Age – The Elephant in the Apartment Business
There’s an elephant in the room in the real estate investment business and it doesn’t get talked about enough. Age, and no not the age of the building but the age of the investor. As a multifamily real estate broker most of my clients are between the age of 55-93. Because of this age range I have had quite a few of my clients and prospective clients pass while working with them. This was certainly not something I expected to deal with when I started working within this industry.
At 53 my father passed unexpectedly when I was just 25. My mother and I were tasked with dealing with his real estate holdings and business affairs. I’ve gone through the probate process in 3 different countries, an endeavor I wouldn’t suggest anyone embark on. However, this isn’t blog about estate planning. One of the main problems I have with the passing of my father is that he never really enjoyed the fruits of his labor. He was working towards the perfect time when he could relax, unfortunately that day never came for him. I see this happening to many of the people I work with.
This isn’t meant to scare you into selling your property before you are ready (although we would love your business). The point is to remind you there does come a time when you have to let go. Let’s be honest owning an apartment building in Chicago is not easy- even with the best property management. These buildings demand time, effort, and resources from their owners. You do need a plan. If you’ve been managing your properties for the last 15-30 years maybe it’s time to start interviewing some property management companies to handle the day to day. Or maybe it’s time to hire an investment property specialist to sell some of your most labor-intensive buildings so that you can enjoy the profits from it.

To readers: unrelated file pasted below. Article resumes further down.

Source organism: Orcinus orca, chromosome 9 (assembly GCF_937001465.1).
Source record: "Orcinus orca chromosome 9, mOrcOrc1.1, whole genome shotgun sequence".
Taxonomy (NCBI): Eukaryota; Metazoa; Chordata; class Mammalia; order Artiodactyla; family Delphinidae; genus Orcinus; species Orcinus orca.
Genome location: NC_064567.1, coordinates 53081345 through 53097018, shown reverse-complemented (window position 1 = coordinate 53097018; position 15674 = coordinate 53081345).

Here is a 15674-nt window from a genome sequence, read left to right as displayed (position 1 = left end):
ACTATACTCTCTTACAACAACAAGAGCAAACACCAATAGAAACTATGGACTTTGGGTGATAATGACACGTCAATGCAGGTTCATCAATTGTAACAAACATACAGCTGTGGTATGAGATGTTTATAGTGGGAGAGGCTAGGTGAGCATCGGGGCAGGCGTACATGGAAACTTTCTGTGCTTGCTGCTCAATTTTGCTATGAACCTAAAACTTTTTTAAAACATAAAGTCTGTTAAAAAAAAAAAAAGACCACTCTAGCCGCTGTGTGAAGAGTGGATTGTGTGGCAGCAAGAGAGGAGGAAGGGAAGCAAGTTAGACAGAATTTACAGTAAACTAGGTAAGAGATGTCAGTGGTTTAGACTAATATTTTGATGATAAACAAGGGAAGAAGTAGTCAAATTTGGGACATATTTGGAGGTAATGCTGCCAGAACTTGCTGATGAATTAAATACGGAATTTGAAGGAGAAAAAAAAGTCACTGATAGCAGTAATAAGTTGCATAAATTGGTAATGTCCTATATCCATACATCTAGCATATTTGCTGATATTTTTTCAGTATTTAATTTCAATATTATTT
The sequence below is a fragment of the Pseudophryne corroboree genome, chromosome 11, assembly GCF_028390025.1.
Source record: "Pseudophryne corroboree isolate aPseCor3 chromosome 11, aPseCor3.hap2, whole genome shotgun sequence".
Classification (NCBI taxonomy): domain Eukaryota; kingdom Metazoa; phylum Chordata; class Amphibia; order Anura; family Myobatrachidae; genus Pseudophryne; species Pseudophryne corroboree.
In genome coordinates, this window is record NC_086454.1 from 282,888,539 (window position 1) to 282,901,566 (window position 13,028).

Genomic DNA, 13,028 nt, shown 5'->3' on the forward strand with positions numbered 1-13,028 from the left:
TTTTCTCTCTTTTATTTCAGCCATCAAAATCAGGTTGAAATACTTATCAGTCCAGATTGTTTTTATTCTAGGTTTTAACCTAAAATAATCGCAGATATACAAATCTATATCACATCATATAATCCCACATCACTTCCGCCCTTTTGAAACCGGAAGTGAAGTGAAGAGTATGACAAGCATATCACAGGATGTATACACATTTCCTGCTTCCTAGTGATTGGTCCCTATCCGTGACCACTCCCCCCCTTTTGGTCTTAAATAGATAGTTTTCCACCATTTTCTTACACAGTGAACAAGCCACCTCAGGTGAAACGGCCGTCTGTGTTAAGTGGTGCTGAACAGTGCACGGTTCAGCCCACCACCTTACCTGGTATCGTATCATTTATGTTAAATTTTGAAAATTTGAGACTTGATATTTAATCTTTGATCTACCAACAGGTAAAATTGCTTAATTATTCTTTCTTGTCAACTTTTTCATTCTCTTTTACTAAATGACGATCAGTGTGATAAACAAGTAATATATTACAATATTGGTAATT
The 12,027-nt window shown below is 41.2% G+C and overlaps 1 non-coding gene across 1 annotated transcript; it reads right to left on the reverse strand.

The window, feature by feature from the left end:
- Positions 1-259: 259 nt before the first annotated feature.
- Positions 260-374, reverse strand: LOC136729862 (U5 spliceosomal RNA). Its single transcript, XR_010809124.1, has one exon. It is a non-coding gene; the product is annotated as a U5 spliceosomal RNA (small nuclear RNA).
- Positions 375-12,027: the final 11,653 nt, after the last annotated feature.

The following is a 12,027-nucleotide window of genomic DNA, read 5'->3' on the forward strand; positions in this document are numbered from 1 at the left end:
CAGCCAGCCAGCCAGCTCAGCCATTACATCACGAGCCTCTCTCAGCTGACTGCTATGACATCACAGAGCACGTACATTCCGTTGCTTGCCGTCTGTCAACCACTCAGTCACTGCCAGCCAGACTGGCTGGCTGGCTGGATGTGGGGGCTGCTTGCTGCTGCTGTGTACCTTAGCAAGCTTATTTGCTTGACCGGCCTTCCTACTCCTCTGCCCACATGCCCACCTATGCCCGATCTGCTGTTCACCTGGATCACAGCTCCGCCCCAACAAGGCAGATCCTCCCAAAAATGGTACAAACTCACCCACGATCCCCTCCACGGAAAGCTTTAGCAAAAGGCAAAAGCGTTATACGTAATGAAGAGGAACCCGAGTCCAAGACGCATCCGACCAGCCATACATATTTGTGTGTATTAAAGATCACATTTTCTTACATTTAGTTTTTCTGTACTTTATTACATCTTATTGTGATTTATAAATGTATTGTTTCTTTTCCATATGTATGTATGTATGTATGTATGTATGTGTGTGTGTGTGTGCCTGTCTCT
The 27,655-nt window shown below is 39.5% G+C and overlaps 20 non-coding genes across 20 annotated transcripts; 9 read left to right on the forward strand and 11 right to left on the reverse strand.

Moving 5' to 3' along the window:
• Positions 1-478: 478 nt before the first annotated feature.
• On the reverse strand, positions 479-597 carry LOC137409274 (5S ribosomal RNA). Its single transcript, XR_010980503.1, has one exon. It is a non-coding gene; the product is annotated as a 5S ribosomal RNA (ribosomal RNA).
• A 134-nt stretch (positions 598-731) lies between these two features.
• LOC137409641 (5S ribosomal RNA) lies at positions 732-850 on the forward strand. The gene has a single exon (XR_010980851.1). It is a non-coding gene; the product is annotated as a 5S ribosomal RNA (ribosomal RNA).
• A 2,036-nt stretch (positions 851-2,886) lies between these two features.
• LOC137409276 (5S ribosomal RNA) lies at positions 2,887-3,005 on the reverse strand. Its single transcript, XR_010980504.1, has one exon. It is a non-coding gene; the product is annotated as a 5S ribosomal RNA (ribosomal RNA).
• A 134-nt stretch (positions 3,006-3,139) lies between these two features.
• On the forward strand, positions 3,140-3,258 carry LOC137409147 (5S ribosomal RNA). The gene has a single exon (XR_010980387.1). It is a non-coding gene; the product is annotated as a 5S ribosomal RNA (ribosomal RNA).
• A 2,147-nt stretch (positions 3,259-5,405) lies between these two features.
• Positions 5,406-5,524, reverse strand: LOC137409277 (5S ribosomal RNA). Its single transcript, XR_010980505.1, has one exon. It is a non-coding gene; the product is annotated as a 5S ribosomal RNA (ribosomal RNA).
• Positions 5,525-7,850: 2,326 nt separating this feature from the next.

This is where the plan comes in:
- If you want to pass the building on to heirs. Ask yourself a few questions – is it in functioning condition? Is it managed in such a way that another individual can easily step in and take over? Do your heirs want to be landlords? If the answer is no to any of these maybe its best to just sell and give them a portion of the proceeds to do with as they see fit.
- Are you trying to time to the market perfectly? That doesn’t exist. Even in the healthiest markets there are forces outside of your control that can drop your building value. Taxes, interest rates, etc. For example, with an area with an average 6% cap rate if the net operating income drops from 80k to 75k that can drop your value 83k! That’s right a 5k difference in net income can drop your value 83k!
- Selling isn’t your only option. A good management company can make sure your building is running efficiently. However, you need to take the time to interview 2-3 and make an informed decision.
I’ve been on walkthroughs with owners who can’t make it up the steps of the buildings they own, watched as family members of owners squabble over assets, observed expensive surprise repairs that force owners to sell at the wrong time, and the list goes on and on. We watch great athletes of our era reach the pinnacle of their success and we hope they step out of the game before inevitable ugly decline. Sometimes they make the right decision and sometimes they hang on a bit too long.
The same is the true for landlords. There is a point in ownership where the building is no longer working for you, but you are working for the building. Whatever your plan is execute it on your time, before outside forces make the decision for you.